MPs and peers repeated this and said the outcome would be respected. The same thing was said in the booklet that was delivered to every home in the country. The referendum then delivered a clear majority of 1 million for Brexit. While London voted for remain the plebiscite was not regional but national.

I therefore felt I could not vote against triggering article 50.

And if the referendum had been rejected by MPs blocking article 50, it would only have increased cynicism and distrust of politics, after all the promises that had been made.

As I have said, we must hold the Government to account and not give them a blank cheque. The Bill on Brexit has only just been published, therefore our amendments have only just been written. Our amendments sought to: 

i) Allow a meaningful vote in Parliament on the final Brexit deal. Labour’s amendment would ensure that the House of Commons has the first say on any proposed deal and that the consent of Parliament would be required before the deal is referred to the Council of Ministers and Parliament.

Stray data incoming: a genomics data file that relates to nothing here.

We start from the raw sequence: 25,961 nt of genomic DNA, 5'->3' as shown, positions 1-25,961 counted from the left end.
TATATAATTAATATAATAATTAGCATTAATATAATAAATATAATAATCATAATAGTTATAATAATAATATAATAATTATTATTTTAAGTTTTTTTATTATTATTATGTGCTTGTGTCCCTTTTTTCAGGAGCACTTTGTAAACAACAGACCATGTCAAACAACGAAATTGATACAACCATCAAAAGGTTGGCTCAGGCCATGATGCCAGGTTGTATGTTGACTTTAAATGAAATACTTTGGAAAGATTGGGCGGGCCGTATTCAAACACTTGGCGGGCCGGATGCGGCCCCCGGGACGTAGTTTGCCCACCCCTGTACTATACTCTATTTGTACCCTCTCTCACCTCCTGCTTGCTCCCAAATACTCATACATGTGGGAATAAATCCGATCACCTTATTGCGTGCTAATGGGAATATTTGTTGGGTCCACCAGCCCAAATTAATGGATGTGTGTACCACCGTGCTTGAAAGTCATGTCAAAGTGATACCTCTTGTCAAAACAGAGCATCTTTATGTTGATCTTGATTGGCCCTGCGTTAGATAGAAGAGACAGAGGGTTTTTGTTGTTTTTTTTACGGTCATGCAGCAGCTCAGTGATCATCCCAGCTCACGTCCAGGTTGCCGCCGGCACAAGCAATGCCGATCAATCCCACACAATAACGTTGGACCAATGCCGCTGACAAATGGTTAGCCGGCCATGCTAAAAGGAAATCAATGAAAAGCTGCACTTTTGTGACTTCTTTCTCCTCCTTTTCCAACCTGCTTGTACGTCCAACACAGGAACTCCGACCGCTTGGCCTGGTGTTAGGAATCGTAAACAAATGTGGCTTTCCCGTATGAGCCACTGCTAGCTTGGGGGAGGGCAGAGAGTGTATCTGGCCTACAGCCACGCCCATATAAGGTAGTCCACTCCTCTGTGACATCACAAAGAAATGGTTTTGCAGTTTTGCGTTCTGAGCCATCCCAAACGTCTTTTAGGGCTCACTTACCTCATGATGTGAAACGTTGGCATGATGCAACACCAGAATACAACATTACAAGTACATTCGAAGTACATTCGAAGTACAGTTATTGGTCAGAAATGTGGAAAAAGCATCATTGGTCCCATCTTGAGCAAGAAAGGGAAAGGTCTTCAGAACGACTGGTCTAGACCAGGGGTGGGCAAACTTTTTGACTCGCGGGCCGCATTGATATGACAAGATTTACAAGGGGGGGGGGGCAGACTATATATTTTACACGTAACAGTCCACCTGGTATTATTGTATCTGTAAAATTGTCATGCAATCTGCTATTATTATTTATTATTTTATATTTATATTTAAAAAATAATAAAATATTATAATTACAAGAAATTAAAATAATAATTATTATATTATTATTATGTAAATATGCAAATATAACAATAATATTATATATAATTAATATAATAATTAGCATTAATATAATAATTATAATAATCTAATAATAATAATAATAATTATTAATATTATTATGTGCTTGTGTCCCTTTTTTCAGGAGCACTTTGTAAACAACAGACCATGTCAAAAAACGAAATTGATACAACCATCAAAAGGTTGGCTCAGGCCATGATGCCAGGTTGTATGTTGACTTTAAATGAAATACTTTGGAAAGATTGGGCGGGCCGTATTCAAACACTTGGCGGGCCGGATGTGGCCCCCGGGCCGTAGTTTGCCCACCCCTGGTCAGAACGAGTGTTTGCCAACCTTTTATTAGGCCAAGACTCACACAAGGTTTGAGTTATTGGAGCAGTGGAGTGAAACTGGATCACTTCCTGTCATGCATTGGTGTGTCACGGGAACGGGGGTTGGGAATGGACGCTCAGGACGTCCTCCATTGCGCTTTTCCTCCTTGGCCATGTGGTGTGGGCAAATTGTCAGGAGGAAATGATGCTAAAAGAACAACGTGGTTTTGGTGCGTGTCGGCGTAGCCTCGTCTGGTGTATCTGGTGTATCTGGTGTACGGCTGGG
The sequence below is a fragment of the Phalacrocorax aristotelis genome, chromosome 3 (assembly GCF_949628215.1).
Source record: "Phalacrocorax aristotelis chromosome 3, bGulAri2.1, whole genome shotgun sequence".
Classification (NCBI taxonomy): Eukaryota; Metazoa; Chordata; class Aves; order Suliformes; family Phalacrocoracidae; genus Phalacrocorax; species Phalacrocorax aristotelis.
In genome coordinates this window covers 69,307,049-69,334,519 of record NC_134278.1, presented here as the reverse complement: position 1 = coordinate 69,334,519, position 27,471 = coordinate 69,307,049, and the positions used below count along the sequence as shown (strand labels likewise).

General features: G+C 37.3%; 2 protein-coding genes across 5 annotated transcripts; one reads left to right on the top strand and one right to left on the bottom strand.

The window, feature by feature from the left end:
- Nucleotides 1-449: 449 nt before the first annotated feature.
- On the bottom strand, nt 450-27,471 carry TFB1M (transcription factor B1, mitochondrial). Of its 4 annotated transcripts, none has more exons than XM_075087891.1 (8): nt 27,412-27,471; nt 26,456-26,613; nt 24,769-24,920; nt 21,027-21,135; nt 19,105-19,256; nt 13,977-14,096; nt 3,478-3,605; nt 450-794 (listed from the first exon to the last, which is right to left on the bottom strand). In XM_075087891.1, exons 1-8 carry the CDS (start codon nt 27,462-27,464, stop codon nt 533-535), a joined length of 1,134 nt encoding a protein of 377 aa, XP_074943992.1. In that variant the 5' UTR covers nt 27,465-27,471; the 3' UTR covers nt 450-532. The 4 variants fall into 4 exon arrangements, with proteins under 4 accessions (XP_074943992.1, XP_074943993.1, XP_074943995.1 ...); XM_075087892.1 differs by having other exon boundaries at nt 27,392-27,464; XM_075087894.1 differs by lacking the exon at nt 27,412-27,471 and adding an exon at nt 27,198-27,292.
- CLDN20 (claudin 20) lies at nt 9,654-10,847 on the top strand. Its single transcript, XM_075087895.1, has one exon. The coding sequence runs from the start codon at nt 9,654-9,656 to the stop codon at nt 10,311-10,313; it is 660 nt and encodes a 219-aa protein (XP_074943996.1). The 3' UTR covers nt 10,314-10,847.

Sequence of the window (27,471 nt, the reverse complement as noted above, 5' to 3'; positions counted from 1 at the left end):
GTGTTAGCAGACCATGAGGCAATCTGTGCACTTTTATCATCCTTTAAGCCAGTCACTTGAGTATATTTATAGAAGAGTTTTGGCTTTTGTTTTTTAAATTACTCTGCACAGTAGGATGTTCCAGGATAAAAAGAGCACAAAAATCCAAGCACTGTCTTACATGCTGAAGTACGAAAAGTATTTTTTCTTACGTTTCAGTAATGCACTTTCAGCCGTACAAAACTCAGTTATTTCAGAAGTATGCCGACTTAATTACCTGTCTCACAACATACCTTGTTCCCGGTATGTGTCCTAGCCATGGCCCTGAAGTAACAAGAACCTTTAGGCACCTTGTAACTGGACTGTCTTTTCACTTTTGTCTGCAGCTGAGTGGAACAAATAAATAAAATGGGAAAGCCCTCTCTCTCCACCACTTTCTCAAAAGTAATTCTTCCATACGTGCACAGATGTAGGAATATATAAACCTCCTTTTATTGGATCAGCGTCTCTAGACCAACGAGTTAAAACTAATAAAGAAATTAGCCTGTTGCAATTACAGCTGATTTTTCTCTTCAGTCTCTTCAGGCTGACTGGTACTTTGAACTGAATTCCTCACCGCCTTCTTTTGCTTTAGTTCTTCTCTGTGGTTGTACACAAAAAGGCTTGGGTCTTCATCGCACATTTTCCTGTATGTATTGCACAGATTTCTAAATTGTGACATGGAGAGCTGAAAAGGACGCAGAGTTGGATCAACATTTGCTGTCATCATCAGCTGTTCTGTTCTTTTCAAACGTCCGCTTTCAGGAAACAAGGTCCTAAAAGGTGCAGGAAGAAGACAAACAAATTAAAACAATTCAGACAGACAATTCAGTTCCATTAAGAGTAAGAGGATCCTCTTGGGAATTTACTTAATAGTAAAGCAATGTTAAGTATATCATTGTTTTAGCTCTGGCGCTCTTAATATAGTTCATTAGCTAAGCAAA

ii) Establish a number of key principles the Government must seek to negotiate during the process, including protecting workers’ rights, securing full tariff and impediment free access to the Single Market.

iii) Ensure there is robust and regular Parliamentary scrutiny by requiring the Secretary of State to report to the House at least every two months on the progress being made on negotiations throughout the Brexit process

iv) Guarantee legal rights for EU nationals living in the UK. Labour has repeatedly called for the Government to take this step, and this amendment would ensure EU citizens’ rights are not part of the Brexit negotiations.

v) Require the Government to consult regularly with the governments in Wales, Scotland and Northern Ireland throughout Brexit negotiations. Labour’s amendment would put the Joint Ministerial Committee (JMC) on a statutory footing and require the UK Government to consult the JMC at least every two months